It won’t surprise anyone that I believe bicycle infrastructure if vitally important to our nation’s commerce, health and environment. I also believe that bicycle tourism is especially important to Wisconsin. We have the number one grossing economy for bicycle industry, and an incredibly beautiful and diverse state full of trails and campgrounds. It is top destination for cross country cyclists because the can travel from Milwaukee to Minneapolis 90% of the way on world class trails, like the Elroy-Sparta and Glacial Drumlin. And it is an under appreciated fact that bicycle tourists spend more money on food than a automobile driver spends on gas. Now that’s good value for everyone!
In my opinion the celebration of the book is the most important step. It helps the students realize their purpose in life, take a step of action with their passion and own their participation. The they are empowered to seed their ideas and passion in their community, and eventually these ideas may become a new reality. Assuming a few bumps in the road turning dreams into reality is my philosophy of falling uphill.
Below is Deputy Ambassador Jefferson Brown distributing books and certificates of recognition to one of many classes in a school in Corrientes, Argentina.
They made this wonderful sign. Notice me riding my bike towards Argentina with the blue and white flag. It reads: "Es necessario hacer de la vida un sueño y del sueño una realidad." Which means: It is necessary to make our lives into a dream and to make our dreams our life.
My husband Mark Schulze is the inventor of the video helmet camera. I was there to photograph him wearing his gargantuan invention when he donned it and adeptly rode his mountain bike up and down beautiful singletrack under its encumbrance, in order to share the experience with viewers of our mountain-bike videos (we produced the world’s first mountain-bike titles (“The Great Mountain Biking Video” came first, released in 1988). People wonder why we didn’t patent the idea back then but we were more interested in riding our bikes, and videotaping the joy of riding bikes. We’re just glad we could see the fruition of video cameras that can now fit in the palm of your hand, or that you can clamp onto your helmet and then ride without even noticing it’s there.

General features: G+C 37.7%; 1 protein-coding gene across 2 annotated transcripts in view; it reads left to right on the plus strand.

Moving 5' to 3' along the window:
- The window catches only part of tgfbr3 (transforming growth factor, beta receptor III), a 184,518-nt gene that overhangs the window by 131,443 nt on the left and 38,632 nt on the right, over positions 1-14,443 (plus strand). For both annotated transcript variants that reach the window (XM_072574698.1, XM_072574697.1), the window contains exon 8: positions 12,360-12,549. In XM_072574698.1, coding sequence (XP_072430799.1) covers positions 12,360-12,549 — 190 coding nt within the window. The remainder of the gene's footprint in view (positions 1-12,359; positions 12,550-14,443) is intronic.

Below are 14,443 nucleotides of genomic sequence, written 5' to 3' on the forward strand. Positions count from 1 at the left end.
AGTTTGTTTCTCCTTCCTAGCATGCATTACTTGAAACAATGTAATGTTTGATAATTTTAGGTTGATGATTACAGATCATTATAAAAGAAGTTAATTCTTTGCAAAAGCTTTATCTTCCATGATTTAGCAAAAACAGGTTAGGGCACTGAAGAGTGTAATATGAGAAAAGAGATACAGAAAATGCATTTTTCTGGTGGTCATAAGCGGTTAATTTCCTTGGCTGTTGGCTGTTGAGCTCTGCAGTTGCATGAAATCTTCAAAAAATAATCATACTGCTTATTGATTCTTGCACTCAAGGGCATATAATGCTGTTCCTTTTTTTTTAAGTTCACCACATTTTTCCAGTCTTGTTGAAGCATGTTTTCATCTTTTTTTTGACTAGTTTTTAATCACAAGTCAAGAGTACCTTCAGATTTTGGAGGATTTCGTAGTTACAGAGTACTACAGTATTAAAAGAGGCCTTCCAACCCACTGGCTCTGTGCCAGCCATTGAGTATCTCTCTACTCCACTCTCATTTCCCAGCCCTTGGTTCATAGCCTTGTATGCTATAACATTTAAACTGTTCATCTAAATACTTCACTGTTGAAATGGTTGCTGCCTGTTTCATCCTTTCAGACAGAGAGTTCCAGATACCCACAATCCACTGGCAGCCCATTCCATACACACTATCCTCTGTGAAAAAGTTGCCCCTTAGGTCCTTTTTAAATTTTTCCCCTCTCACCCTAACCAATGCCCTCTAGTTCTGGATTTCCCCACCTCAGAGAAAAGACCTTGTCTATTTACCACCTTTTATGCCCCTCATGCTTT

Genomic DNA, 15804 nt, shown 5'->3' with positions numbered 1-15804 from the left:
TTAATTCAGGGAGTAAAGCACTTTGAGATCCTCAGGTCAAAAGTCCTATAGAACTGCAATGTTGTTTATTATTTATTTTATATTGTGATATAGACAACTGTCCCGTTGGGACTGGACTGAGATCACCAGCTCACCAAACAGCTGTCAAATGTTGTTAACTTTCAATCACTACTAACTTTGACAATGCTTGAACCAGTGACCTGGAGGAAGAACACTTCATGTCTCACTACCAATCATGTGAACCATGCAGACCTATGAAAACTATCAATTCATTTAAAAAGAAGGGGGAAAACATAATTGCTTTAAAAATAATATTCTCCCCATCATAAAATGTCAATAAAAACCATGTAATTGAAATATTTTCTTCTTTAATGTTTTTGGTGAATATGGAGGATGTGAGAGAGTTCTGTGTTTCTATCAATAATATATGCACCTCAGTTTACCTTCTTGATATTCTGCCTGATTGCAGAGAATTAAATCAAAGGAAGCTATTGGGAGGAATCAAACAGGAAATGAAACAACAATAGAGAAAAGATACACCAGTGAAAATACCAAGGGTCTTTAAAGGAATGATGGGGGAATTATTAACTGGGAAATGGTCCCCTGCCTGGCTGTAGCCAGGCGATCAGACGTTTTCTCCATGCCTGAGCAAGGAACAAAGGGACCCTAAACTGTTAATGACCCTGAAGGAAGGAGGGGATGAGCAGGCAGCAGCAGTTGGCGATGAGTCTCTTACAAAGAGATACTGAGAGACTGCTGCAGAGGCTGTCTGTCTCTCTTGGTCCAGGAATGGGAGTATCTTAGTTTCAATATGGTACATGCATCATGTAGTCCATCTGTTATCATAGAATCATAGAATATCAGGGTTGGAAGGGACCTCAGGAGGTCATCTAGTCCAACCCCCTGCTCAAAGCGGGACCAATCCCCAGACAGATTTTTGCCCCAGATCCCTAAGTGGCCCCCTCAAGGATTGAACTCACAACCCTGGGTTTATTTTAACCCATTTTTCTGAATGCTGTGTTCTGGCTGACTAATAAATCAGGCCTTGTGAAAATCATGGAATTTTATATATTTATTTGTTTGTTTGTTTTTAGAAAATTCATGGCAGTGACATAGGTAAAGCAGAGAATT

Also their Facebook Page.
An inspirational story from a fellow argonaut, John Warnick.
Months ago I ‘Discovered’ that I had a gift which would “Transform Lives with the Gift of Mobility.” That gift was cycling! After completing a 1000 mile bike trek for the Faith Based, non-profit freewheelchairmission.org which gifts lightweight wheelchairs to those impoverished,disabled people crawling on the ground in the 84 countries we serve, My life has been transformed as a spokesperson,and representative for those without hope. We have gifted 680,000 wheelchairs, and my part began on a bicycle and has continued in various mobility efforts and speaking to the masses in church’s and groups.Riding my bike has been a blessing God has used to change lives by “REACHING DOWN AND LIFTING OTHERS UP” Which is the best exercise for the human heart.
The Cupcake Boy is the story about a boy who makes the most beautiful and tasty cupcakes in the world; however, the villagers take the boy for granted. So disheartened, he leaves his home wondering: “Why should I bake cupcakes for a world that doesn’t love me?” In many ways it is a sequel to “Falling Uphill: The Secret of Life” because it is the story about coming home again.
Also seen in this month’s edition of Natural Awakenings available online or at your favorite Milwaukee-area health food store. I know what you are thinking—cupcakes can be healthy too, especially if they are made with love.
Coincidentally, this issues features Milwaukee’s prominent citizen Will Allen and his organization Growing Power and Milwaukee’s only urban farm, which advocates the “good food revolution”. I’ll be speaking at Growing Power’s Fall Conference about my school book project and how students can illustrate the next book about eco-friendly subjects like local food, water conservation and more.